By a survivor of Andersonville
May 11 1904 Morris ChronicleThe description of the western face is that of the other walls of the inclosure, which we estimated contained about 30 acres, not in a square but of perhaps three times the length north and south of the width east and west; about two-thirds the length or more lying on the north side of the stream.
Now we are at the gates. To day it is in the memories of the past, that we stand before them. Were it a reality we would turn and flee as from the gates of hell. We find them double; the outer gates open into a kind of anti-court and are not opposite the inner ones but at the southwest corner. The space is perhaps four or five rods square. Exactly opposite the inner gates are two twenty-four or thirty-two pounders side by side, watchdogs threatening and holding in check the half starved and despairing prisoners should a purpose form among them to make a dash for liberty. Before the inner gates are opened those in our rear are closed. This method is always followed in the entrance or exit from the prison. All prisoners are brought in thro' this entrance as well as the rations, wood etc. While waiting in the court I noticed a set of stocks by the northern wall in which two men were being punished, sweltering beneath a broiling sun, hands and feet fast; they were uncomfortable at the least.
INSIDE ANDERSONVILLE PRISON
Now the massive inner gates are swung back, we pass through, they close behind us and we are prisoners of Andersonville prison. What does it mean? We look about us; we see the skeleton like faces and forms of those who are pressing near us. We see the drawn lips and burning eyes of famine and disease. We see the tattered, filthy garments. We hear the peculiar cry, and a feeling of depression comes over us as we realize that we are to become as these. They greet us kindly with many questions. Where are we from? What is being done? What appears the prospect of the war? Is there any talk of the exchange of prisoners? Have we any newspapers? etc. The poor fellows are in the world but no longer of it. What they know of what is going on outside the prison is from the lips of the new arrivals, or perhaps from the columns of some newspaper brought in by them. (These were generally confiscated, for the Johnnies had a curiosity to read Northern news) We moved along slowly as interest subsided, no longer in ranks, our guards having been withdrawn, we were at liberty; the liberty of hell, as the poor inmates designated it, and aptly, for truly it seems to me it would have satisfied the most orthodox idea as a type of that uncomfortable place.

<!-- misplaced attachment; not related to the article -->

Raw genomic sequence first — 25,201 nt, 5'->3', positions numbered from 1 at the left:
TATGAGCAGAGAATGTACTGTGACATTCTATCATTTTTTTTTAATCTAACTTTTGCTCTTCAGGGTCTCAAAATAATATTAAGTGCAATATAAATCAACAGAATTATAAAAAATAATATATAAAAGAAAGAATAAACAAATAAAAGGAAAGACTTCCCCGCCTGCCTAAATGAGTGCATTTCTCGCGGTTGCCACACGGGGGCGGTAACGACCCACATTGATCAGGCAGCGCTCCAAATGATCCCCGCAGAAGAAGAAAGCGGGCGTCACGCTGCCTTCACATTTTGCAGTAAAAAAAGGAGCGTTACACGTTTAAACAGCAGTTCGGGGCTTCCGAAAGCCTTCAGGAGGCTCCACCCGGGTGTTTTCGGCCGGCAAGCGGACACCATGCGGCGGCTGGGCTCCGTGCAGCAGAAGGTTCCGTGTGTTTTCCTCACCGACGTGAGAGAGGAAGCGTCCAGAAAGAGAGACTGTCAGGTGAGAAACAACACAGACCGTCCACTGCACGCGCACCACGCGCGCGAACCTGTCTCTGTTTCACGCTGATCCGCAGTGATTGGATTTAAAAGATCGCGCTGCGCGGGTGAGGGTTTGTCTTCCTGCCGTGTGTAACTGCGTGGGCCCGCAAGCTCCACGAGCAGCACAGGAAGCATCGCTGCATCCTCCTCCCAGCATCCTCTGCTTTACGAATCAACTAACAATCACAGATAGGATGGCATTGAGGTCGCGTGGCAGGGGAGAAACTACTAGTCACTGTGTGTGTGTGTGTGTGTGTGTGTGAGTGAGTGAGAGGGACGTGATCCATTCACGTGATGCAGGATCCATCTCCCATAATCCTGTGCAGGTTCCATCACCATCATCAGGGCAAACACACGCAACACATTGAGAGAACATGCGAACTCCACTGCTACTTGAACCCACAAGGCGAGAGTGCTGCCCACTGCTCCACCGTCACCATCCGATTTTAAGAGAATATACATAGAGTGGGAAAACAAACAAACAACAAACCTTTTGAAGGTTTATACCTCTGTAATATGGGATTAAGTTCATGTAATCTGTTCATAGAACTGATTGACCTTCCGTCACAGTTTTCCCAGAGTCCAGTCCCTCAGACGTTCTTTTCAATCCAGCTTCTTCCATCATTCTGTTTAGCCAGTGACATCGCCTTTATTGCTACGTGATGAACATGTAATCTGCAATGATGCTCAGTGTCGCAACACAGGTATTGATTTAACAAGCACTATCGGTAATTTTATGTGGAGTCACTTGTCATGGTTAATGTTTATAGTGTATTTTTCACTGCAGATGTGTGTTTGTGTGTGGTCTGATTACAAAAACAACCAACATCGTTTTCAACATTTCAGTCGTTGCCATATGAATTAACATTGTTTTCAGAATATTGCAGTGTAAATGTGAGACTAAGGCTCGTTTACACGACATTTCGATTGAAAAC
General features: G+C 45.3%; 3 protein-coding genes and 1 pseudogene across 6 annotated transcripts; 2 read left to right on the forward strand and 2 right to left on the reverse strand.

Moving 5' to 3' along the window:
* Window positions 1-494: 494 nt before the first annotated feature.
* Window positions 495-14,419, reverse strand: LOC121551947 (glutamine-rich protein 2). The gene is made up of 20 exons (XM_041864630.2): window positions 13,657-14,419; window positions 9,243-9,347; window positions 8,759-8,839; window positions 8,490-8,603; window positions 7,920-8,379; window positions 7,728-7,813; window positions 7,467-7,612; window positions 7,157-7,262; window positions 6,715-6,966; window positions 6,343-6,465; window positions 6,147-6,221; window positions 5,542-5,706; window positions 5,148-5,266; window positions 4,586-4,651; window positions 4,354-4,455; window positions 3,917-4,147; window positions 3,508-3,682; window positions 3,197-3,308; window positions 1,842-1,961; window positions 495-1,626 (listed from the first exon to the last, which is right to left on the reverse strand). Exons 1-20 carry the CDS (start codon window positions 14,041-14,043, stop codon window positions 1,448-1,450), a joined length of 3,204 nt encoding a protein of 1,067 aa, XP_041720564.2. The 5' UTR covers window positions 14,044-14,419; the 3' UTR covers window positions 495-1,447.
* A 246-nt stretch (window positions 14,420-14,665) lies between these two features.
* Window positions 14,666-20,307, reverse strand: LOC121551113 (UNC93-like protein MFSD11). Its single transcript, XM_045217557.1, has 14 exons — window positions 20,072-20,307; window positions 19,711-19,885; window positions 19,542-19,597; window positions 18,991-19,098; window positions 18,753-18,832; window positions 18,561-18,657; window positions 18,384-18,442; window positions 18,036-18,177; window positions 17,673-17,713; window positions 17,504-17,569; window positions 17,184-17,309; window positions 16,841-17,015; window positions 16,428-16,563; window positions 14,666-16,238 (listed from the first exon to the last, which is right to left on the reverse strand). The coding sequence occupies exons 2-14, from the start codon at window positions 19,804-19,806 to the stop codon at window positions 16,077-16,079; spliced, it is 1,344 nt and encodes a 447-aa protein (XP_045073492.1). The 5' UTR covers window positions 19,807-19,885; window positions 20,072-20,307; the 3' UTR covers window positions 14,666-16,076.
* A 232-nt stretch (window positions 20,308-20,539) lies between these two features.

The street on which we were is designated as Market. It is the Broadway of the city. It is in fact the only street through which a team can be driven. Here the supply of rations, wood, etc., are delivered for the prison. Here are police headquarters. Here near the gateway the trial was made of about seventy men, against whom charges were brought of murder and theft. Six of these heard the sentence of death pronounced upon them and to-morrow are to meet execution by the rope. Here is the suttlers' place, where one may buy a good meal; potatoes, ham, eggs, biscuit, butter, etc. at the insignificant cost of from $5 to $10. Salt retails at 25 cents per spoonful; biscuit, inferior in size, color and quality, 25 cents per one. We pass hungrily and sadly by and seek a place to rest. The street upon which we are terminates about midway of the prison. Chaos commences of disorder and confusion. It seems wherever one has found a bit of unoccupied ground he has taken possession, for you see everyone has a home even in Andersonville, if it be only a bare unsheltered place where he can lay himself down and lift his eyes to the azure above. It is his home until he vacates his title by death or removal to another place. We picked a devious way in and out among the thickly settled community, bearing to the higher ground and so avoiding as far as possible the vicinity of morass which lay along the stream and was a bed of filth some five or six rods in width, filling all the surrounding air with its poisoned odors.
I think at this time we were nearly all together, and soon near the eastern side of the prison and near the top of the slope to the stream we found an unoccupied place and immediately took the necessary measures to securing our claim by seating ourselves upon it. Imagine if you can our situation. Turn yourselves into an open field in which you are confined, not a green thing around you, no shelter to life above your head from the sun by day or the damp and chill of the night; from the continued storm or the bursting shower, thinly clothed, half fed, surrounded by a dense throng of suffering, sick and starving humanity, with no promise in the future to look forward to only the evidence on every hand of what imprisonment had done, what it was doing and what it still had power to do. What wonder if the cheek pales the joke dies from the lips and even hope, the last and truest friend of poor humanity, almost flees the heart. We say little and we think much. As our eyes take in the situation and sights around us we see fully one-half the camp have blanket shelters raised in rude tent form, the occupants being compelled to use such sticks as they were able to find for the purpose of elevating them. We are told that the original prison was ready for occupancy in March of the present year. That the first installment of prisoners was brought here in that month from Libby and Bell Island, and it being in the cold season still they were allowed to bring their blankets with them, and others had since been brought in, especially those captured from Sherman, who had not been thoroughly plucked. This I had from the lips of one of the first commers, who had been at that time a prisoner seventeen months.
[CONTINUED NEXT WEEK]